In honor of Pi Day, we’ve put together a gallery of hot women with pies and also living mathematicians who are also hot! And while the hot women with pies certainly have many successes under their belts, we want to especially spotlight the achievements of our living female mathematicians, because few things are actually sexier than doing math really well.
Here are the bios of the female mathematicians highlighted in our gallery, which is below:
Danica McKellar: Perhaps best known for her role as Winnie on The Wonder Years, McKellar is the author of Math Doesn’t Suck, Kiss My Math, and Hot X: Algebra Exposed. She studied mathematics at UCLA and graduated with highest honors, during which time she co-authored a scientific paper which named their results “the Chayes-McKellar-Winn theorem.”
Kathrin Bringmann is a German mathematician and number theorist who has contributed heavily to the theory of mock theta functions. Her awards include the SASTRA Ramanujan Prize Alfried Krupp-Förderpreis for Young Professors for contributions to mathematics. Bringmann currently teaches at the University of Cologne.
Fotini Markopoulou-Kalamara is a Greek theoretical physicist who works primarily in foundational mathematics and quantum mechanics. Currently an adjunct professor at the University of Waterloo, she received First Prize in the Young Researchers competition at the Ultimate Reality Symposium and is a faculty member at Perimeter Institute for Theoretical Physics.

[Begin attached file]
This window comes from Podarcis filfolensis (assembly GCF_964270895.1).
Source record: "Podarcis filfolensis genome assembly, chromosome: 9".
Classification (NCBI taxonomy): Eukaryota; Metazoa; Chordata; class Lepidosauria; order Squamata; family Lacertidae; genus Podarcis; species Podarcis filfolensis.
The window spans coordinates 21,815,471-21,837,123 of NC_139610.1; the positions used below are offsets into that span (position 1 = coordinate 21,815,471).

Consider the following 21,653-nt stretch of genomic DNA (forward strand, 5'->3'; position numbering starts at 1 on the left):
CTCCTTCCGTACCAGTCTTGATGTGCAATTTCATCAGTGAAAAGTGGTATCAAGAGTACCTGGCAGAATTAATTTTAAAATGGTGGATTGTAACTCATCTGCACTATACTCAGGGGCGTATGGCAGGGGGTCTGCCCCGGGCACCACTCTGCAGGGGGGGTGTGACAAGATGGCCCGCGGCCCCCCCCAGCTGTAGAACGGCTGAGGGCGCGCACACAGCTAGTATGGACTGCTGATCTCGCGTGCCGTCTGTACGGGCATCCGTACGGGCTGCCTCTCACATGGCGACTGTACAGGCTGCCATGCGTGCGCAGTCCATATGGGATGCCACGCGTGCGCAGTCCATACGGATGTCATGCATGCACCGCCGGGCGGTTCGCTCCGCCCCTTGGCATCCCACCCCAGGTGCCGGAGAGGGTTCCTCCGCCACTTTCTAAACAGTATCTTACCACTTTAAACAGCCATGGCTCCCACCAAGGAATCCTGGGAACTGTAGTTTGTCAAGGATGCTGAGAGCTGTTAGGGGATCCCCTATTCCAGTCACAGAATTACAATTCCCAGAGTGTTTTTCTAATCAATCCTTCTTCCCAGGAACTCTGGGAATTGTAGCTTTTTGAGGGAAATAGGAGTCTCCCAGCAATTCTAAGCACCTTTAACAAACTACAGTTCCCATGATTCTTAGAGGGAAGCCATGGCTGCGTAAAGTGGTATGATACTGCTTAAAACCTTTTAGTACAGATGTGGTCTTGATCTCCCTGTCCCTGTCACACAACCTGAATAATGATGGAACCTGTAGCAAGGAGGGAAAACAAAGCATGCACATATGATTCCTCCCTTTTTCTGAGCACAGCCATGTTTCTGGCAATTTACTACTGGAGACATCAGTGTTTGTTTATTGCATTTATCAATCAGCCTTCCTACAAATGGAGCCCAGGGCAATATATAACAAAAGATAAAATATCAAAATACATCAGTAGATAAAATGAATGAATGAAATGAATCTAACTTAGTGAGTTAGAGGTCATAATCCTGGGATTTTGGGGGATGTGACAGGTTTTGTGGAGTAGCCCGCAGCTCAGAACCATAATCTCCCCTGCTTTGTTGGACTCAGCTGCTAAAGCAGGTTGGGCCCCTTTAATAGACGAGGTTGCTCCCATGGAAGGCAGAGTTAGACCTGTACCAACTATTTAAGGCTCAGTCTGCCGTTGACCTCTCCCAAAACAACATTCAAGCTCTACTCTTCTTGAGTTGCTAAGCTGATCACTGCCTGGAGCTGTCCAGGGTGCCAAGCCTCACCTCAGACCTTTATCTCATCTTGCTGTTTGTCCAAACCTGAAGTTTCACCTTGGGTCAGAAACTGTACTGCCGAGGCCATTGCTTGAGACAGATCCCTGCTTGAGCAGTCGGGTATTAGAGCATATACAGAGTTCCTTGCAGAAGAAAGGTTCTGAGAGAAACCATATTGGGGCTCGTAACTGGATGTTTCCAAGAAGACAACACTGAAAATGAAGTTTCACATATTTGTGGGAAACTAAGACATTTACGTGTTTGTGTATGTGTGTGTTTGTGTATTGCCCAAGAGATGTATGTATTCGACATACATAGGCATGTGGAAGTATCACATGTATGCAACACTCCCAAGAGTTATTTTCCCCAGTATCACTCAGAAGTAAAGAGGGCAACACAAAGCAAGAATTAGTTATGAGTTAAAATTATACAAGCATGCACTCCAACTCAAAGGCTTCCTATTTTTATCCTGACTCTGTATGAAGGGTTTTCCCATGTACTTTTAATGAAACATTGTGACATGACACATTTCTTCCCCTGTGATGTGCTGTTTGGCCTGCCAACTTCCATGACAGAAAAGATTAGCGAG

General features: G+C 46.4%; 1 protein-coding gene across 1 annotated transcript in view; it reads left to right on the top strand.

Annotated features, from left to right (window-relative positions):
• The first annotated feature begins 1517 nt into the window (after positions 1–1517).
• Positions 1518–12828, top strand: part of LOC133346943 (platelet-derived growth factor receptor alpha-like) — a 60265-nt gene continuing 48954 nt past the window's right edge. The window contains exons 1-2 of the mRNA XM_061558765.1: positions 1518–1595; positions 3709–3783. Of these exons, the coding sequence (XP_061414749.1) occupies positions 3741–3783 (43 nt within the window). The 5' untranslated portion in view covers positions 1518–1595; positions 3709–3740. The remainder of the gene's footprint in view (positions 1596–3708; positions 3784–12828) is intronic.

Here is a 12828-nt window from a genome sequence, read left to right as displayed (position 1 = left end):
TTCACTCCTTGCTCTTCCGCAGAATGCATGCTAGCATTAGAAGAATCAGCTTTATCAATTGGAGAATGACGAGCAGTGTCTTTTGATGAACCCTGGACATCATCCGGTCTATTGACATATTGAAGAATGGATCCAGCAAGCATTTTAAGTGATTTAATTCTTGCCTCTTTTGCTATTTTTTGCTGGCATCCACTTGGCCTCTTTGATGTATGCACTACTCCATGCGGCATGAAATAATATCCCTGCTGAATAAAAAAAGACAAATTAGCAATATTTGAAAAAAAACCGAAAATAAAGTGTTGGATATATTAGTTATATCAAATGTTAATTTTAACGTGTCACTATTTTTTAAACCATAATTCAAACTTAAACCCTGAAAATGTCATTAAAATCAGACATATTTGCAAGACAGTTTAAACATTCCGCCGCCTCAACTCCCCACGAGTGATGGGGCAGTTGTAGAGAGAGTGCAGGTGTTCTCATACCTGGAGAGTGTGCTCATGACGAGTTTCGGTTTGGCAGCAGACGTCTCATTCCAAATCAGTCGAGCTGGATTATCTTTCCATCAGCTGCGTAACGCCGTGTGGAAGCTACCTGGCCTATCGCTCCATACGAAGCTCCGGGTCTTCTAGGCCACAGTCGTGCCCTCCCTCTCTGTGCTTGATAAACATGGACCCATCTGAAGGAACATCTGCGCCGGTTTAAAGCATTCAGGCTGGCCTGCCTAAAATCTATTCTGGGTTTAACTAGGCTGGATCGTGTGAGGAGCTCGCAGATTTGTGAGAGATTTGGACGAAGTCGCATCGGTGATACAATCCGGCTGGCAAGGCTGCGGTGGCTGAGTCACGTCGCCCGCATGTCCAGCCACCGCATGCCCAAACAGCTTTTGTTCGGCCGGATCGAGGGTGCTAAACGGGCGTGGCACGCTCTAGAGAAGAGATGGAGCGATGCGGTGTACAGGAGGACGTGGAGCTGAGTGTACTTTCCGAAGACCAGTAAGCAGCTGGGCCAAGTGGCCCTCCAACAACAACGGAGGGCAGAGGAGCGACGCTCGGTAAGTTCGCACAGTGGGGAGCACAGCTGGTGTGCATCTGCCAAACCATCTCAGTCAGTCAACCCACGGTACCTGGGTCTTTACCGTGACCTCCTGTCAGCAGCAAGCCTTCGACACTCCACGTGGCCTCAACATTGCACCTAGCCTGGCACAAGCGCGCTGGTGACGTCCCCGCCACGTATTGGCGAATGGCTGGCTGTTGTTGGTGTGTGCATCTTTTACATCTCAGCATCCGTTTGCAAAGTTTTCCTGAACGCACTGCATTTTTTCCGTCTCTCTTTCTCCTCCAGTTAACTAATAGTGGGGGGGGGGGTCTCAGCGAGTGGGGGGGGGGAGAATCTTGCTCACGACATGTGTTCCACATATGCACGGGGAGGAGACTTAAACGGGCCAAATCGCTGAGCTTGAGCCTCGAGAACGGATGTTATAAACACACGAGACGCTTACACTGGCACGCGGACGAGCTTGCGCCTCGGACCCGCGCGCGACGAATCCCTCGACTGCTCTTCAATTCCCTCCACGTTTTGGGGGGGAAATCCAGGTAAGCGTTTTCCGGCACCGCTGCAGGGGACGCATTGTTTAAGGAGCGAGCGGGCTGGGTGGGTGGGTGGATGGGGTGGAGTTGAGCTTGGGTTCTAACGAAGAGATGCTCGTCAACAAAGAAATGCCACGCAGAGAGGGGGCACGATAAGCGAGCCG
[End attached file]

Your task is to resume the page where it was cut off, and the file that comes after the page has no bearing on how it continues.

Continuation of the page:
Melanie Wood is a Princeton educated American mathematician who specializes in number theory and algebraic geometry. In 1998 Wood became the first woman to earn a spot on the U.S. International Mathematical Science Olympiad Team and later went on to become the first American woman to be named a Putnam Fellow. Some of her numerous awards include the Morgan Prize, a Fulbright fellowship, a Gates Cambridge Scholarship and a National Science Foundation graduate fellowship. Wood is currently an Assistant Professor at the University of Wisconsin.
Irish cryptographer and mathematician Sarah Flannery developed the Cayley–Purser algorithm at age 16 and was named EU Young Scientist of the Year soon after. She studied computer science at the University of Cambridge and later got a job at Electronic Arts as a software engineer. Flannery now acts as a “Chief Scientist” at Triuna, a company she co-founded.
German-born mathematician Ulrike Tillmann focuses on algebraic topology and has made crucial contributions to the study of the moduli space of algebraic curves. She is currently acting titular Professor of Mathematics at the University of Oxford and also a Fellow of Merton College.
Maryam Mirzakhani is a mathematician specializing in Teichmüller theory, hyperbolic geometry, ergodic theory and symplectic geometry. Hailing from Iran, Mirzakhani received recognition in her field early on, winning two gold medals in International Mathematical Olympiad competitions as a teenager. She received her Phd from Harvard University and was the recipient of the Blumenthal Award in 2009. Mirzakhani was later named a Clay Mathematics Institute Research Fellow and worked as a professor at Princeton University.